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Data Science: It’s Emergence and Future 

For a few years now, data science has captivated the minds of tech nerds and non-nerds alike. The amount of data that is being generated is staggering. You have probably seen this chart or something like it.

 

This explosion has led to folks diving headlong into what is now called “data science” but many people don’t consider them more than glorified statisticians.

What is happening!!.

To be fair, people are calling themselves data scientists is fair because for the first time:

  1. We have generated so much data that meaningful insights can be drawn easily from the sheer volume even with ordinary models. Some, in fact, say that it’s your data more than your model that makes your the winner.

  2. The volume of data blowing up has coincided with the appearance of powerful GPUs, an article this blog wrote about earlier. This meant making computing tasks faster and started involving Silicon Valley as a whole into the subject that mainly was statistician territory.

  3. That being said, a lot of math concepts that were considered unimportant in the nineties due to the absence of points 1 and 2 have resurfaced. Machine learning, for example, has been around since the sixties. AI, as a concept, has been investigated by famous mathematicians like Alan Turing, after whom is named the famous Turing Test.

 

All these factors combined to make data science a discipline composed of three main areas: computer programming (for creating models), statistics (for the investigation of data metrics) and math (machine learning logic). This combination, hitherto unavailable, has made this profession very sought after.

 

So what all does a data scientist do?

Some of the terms mentioned earlier can now be looked at closer. Let’s start from the simple to the complex:

  1. Simplifying or automating simple tasks like combining lots of Excel sheets into one program script that does the same task in seconds that you may take hours.

  2. Cleaning or manipulating data from one form to another. Again, this might take lots of passes from one software to another but may be very easy with data science software. Like taking a blog post like this and putting it in a giant table or counting how many times I said “data” or some other ‘transformation’ task.

  3. Creating metrics of business data, like a webpage or dashboard at a restaurant office showing how many orders have been placed so far, the average duration of completion of the order and average price. This is the more statistical part of it but with code and user interface design, it can be made easy and intuitive.

  4. Making a simple forecast model of say, the stock price for next week from historical stock data of a given company. This is the simplest AI with a basic regression machine learning model.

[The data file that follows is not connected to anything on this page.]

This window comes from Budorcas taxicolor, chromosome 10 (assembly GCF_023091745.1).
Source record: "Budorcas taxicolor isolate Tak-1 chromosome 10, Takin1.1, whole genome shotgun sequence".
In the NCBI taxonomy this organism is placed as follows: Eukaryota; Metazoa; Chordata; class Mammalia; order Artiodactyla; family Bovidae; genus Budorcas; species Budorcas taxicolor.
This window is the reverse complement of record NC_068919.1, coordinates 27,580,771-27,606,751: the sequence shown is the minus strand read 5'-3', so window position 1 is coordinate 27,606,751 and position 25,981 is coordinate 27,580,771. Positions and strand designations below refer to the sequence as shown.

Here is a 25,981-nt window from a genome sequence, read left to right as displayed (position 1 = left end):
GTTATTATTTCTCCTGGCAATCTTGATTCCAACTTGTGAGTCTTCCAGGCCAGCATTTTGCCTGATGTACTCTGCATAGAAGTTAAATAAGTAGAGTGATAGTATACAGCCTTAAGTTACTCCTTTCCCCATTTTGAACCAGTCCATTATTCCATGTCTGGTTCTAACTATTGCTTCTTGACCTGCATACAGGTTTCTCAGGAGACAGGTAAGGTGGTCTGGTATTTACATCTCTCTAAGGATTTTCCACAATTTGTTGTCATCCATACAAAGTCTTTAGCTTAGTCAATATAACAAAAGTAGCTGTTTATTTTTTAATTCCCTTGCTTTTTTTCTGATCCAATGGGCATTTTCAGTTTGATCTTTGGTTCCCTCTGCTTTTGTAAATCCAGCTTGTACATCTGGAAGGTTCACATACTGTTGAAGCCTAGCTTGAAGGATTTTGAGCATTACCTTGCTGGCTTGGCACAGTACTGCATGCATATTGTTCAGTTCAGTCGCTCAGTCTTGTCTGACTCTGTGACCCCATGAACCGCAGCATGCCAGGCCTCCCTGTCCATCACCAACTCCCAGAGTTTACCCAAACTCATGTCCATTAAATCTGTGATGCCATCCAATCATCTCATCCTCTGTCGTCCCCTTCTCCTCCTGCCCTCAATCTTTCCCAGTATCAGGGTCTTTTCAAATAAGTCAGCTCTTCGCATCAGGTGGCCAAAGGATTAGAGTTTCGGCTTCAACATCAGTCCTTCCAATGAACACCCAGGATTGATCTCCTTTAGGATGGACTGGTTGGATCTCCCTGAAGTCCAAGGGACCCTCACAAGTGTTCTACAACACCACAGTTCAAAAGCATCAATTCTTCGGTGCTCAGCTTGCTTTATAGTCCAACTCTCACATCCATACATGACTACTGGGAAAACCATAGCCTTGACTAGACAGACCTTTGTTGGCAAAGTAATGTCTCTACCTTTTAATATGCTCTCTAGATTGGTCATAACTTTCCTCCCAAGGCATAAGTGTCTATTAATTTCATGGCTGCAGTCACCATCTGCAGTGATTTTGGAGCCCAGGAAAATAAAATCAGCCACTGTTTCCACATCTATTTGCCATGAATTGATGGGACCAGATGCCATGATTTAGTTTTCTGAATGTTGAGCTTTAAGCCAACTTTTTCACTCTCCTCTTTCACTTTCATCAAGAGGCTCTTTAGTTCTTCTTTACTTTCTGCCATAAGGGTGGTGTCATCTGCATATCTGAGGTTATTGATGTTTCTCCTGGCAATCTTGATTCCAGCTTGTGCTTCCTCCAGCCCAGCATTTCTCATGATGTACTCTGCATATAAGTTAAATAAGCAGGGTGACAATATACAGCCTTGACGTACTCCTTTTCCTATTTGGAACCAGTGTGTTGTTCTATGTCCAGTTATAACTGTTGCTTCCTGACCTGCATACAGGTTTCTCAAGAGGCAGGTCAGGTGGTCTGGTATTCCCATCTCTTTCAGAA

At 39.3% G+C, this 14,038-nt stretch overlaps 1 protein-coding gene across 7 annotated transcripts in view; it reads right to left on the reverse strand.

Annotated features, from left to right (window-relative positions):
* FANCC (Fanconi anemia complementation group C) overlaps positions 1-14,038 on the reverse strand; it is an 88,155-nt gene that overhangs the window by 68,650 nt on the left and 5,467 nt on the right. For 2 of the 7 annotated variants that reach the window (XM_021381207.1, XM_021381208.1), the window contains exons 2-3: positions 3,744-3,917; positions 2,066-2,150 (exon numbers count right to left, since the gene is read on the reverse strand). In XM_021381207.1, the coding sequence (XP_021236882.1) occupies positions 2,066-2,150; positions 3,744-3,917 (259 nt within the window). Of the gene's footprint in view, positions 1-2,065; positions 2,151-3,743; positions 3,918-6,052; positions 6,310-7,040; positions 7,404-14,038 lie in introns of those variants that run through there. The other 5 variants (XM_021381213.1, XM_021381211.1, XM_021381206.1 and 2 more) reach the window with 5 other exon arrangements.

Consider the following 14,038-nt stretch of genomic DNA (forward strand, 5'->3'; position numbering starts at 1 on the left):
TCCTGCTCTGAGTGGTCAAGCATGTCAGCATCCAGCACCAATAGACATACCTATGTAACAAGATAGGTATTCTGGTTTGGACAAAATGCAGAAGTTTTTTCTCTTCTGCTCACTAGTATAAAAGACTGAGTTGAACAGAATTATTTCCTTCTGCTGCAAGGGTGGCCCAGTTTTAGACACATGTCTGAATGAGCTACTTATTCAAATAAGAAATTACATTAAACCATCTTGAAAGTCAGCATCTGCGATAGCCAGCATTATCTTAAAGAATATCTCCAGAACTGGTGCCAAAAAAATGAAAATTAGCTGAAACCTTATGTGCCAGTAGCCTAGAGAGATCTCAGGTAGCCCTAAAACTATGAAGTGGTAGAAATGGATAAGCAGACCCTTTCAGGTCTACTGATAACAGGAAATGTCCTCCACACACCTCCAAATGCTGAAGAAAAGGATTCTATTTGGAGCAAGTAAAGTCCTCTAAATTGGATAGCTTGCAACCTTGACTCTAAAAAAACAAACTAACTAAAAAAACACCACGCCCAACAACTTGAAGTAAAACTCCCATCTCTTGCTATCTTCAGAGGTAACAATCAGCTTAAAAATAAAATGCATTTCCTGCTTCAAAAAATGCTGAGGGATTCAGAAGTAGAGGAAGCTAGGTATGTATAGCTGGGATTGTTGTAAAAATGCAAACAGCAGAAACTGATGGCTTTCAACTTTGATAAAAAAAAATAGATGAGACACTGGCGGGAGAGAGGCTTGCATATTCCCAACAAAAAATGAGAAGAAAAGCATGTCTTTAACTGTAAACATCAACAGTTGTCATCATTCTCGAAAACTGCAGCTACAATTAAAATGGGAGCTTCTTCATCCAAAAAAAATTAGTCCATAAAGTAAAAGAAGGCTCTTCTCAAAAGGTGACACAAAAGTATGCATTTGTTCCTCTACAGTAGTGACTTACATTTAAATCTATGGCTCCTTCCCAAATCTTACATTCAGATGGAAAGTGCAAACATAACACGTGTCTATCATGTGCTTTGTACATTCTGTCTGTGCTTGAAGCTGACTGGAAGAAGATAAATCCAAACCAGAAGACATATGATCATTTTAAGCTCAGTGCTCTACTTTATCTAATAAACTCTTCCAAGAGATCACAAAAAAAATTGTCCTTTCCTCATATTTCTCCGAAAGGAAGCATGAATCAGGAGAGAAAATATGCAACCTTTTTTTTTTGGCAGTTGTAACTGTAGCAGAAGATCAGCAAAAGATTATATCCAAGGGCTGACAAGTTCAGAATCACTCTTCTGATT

5. Natural language processing or word classification or image recognition with neural networks, which are specialized versions of machine learning that imitate the human brain cells.

 

Sounds pretty cool, right?

It kinda is, actually. But where does all this go if it’s so hyped right now? Well, what goes up, must come down. But don’t get me wrong, data science is here to stay. Some of you may not remember how hot Enterprise Resource Programs (ERPs) were in the nineties. Companies like SAP, Baan, etc. trained thousands of individuals with their software for use in large firms. Are ERPs still used? Yes. Is ERP still white hot? No. Similarly, MS Excel was the best package for calculating in the same time period. And may it still is, but no one calls themselves an Excel expert anymore since it is so common. Here are signs that this is happening to data science:

  1. Data science tools are becoming drag-and-drop style interfaces rather than intimidating command line ones. For example, Tableau and Alteryx

  2. Education for data science is getting democratized. The subjects like machine learning and deep learning are being taught at minimal prices and at the other end, full-fledged degrees are being offered by Ivy league schools.

  3. Professionals who are not from statistical, CS and math majors are also taking it up since information is no longer esoteric or too fundamental (though fundamental research is taking place)

 

Now, data science is a vast subject, whereas Excel is a tool, so it’s not that it will be completely democratized but the fact remains that in the future, a grandmother may tap a button on her smartphone to predict how likely it is that her grandchild will visit her using a neural network.

 

The future sounds very analytical and robot-like? Don’t worry, these technologies will offer our brains more time and energy things that AI isn’t able to do yet: introspect and contemplate.